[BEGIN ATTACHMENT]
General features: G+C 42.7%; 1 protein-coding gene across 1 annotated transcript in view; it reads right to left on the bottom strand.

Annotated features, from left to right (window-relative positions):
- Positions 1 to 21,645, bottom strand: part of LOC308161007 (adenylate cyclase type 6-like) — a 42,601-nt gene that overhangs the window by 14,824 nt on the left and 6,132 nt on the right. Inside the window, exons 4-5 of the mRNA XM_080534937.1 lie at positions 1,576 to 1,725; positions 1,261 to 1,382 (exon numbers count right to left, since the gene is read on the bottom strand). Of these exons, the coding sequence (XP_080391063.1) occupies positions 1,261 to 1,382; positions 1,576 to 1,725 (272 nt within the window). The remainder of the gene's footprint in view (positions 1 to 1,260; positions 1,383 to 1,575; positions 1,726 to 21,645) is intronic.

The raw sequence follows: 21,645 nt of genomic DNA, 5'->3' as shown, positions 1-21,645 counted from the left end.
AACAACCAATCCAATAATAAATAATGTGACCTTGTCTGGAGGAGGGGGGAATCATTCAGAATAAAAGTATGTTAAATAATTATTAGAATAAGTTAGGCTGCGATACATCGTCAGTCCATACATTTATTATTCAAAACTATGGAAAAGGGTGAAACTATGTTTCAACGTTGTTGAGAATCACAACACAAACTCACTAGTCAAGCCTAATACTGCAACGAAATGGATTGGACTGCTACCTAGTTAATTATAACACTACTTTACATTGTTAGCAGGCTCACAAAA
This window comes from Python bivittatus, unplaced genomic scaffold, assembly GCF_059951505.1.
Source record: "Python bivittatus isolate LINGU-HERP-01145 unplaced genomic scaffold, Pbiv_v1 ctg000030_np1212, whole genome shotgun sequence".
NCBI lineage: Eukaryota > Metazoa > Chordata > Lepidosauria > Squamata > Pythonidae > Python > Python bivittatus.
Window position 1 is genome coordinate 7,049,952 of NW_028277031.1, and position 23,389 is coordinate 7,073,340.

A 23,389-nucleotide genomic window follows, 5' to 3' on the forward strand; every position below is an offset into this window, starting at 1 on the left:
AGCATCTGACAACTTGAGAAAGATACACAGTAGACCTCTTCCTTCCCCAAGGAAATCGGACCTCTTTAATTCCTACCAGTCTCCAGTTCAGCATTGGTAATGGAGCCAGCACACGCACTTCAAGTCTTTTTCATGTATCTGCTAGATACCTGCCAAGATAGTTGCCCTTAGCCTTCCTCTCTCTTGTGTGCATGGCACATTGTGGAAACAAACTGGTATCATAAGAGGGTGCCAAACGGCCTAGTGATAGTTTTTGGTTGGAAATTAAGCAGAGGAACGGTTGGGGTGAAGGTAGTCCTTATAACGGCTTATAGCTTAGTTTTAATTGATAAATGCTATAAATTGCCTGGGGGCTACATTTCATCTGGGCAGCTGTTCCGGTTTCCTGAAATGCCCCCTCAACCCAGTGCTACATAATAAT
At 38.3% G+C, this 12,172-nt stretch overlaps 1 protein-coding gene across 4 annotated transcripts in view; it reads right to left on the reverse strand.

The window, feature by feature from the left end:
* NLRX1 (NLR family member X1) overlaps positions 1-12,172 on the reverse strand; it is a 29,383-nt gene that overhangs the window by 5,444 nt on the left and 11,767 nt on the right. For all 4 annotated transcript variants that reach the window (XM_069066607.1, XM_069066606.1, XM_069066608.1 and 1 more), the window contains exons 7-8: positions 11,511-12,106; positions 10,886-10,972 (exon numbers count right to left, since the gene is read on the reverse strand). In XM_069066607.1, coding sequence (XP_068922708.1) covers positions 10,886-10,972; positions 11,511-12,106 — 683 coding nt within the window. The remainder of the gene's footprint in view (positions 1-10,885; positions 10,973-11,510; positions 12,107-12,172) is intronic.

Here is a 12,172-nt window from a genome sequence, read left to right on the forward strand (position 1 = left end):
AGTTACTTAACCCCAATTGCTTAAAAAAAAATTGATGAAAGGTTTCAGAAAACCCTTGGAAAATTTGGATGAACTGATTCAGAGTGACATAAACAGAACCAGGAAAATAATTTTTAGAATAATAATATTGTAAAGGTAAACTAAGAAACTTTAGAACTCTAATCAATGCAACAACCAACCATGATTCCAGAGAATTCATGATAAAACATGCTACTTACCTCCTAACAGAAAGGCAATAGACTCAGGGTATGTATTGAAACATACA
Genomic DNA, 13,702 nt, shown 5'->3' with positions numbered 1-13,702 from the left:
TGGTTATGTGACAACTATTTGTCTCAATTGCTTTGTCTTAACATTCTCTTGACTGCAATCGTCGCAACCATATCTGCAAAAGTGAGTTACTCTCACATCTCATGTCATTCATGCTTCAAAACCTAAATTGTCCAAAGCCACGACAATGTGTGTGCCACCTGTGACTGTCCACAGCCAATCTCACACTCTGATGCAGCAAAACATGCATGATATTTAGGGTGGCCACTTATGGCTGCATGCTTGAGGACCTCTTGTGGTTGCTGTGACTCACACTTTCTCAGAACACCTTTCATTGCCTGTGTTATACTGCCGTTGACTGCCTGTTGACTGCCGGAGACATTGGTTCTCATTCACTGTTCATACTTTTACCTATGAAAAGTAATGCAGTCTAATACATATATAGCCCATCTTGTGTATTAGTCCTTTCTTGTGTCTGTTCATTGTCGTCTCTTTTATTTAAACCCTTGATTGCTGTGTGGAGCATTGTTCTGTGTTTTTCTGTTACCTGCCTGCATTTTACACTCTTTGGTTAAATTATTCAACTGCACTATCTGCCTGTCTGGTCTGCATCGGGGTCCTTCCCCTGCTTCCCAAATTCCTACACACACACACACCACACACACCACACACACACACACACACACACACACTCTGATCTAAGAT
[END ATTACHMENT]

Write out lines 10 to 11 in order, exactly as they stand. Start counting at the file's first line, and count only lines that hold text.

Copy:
A 23,389-nucleotide genomic window follows, 5' to 3' on the forward strand; every position below is an offset into this window, starting at 1 on the left:
AGCATCTGACAACTTGAGAAAGATACACAGTAGACCTCTTCCTTCCCCAAGGAAATCGGACCTCTTTAATTCCTACCAGTCTCCAGTTCAGCATTGGTAATGGAGCCAGCACACGCACTTCAAGTCTTTTTCATGTATCTGCTAGATACCTGCCAAGATAGTTGCCCTTAGCCTTCCTCTCTCTTGTGTGCATGGCACATTGTGGAAACAAACTGGTATCATAAGAGGGTGCCAAACGGCCTAGTGATAGTTTTTGGTTGGAAATTAAGCAGAGGAACGGTTGGGGTGAAGGTAGTCCTTATAACGGCTTATAGCTTAGTTTTAATTGATAAATGCTATAAATTGCCTGGGGGCTACATTTCATCTGGGCAGCTGTTCCGGTTTCCTGAAATGCCCCCTCAACCCAGTGCTACATAATAAT